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Synthesis of bimetallic iron-nickel nanoparticles for oxygen evolution and methanol oxidation catalysis under alkaline conditions for fuel cells

The electrochemical oxidation of alternative fuels, such as methanol and ethanol, for alkaline fuel cells often relies on the use of precious metal catalysts. However, the scarcity and high cost of these Pt group metals (Pt, Pd, Au, etc.) leads to the search for earth-abundant alternatives with similar electrocatalytic properties. Among these, iron emerges as a promising candidate as it has already been shown to have high activity for a variety of reactions. However, the rapid uncontrolled formation of oxides severely limits the stability of the iron nanoparticles. The addition of a second metal, such as nickel, slows this oxidation and can also enhance catalytic activity of the nanoparticles. In this work, bimetallic iron-nickel nanoparticles are synthesized using a multi-step procedure in water under ambient conditions. The electrochemical behavior can be tuned through slight changes during synthesis, leading to catalytic nanoparticles that show enhanced activity for either the oxygen evolution reaction (OER) or methanol oxidation under alkaline conditions. Possible explanations for these differences in catalytic activity are explored through several characterization methods and show the level of structural disorder and the formation of various iron and nickel oxides during synthesis likely contribute to the altered behavior. Future plans for the project will also be discussed.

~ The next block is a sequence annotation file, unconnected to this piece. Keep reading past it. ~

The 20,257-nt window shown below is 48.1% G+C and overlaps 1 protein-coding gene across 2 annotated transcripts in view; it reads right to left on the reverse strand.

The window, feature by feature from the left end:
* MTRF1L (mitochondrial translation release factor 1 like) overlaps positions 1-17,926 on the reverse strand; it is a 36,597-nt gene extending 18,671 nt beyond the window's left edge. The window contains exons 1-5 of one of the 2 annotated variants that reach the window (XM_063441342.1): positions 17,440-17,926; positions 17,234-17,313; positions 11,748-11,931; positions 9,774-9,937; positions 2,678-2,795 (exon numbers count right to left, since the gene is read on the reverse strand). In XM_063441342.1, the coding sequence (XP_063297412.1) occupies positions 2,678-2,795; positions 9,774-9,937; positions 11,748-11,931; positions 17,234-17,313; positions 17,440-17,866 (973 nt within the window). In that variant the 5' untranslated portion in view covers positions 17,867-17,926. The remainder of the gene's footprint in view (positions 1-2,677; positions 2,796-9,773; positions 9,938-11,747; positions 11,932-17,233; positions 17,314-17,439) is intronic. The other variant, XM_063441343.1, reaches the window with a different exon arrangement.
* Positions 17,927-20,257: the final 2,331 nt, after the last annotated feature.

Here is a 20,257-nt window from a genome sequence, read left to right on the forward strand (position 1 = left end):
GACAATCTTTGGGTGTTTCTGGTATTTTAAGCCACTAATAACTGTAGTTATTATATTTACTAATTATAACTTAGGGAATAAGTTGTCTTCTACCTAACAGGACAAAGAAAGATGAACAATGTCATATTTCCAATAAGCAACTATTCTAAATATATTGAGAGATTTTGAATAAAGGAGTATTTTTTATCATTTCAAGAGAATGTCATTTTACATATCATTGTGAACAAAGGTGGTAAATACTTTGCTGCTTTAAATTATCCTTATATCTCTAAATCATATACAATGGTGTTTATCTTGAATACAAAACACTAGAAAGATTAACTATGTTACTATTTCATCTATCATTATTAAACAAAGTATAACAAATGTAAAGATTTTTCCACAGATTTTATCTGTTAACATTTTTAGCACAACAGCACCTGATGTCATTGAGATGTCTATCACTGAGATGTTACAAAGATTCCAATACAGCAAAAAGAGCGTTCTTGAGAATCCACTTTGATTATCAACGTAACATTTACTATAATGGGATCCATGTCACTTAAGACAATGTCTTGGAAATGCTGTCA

For further information please contact Sam Stavis, 301-975-2844, samuel.stavis [at] (samuel[dot]stavis[at]nist[dot]gov)

Stephanie Candelaria

National Institute of Standards and Technology

Created December 11, 2015, Updated May 13, 2016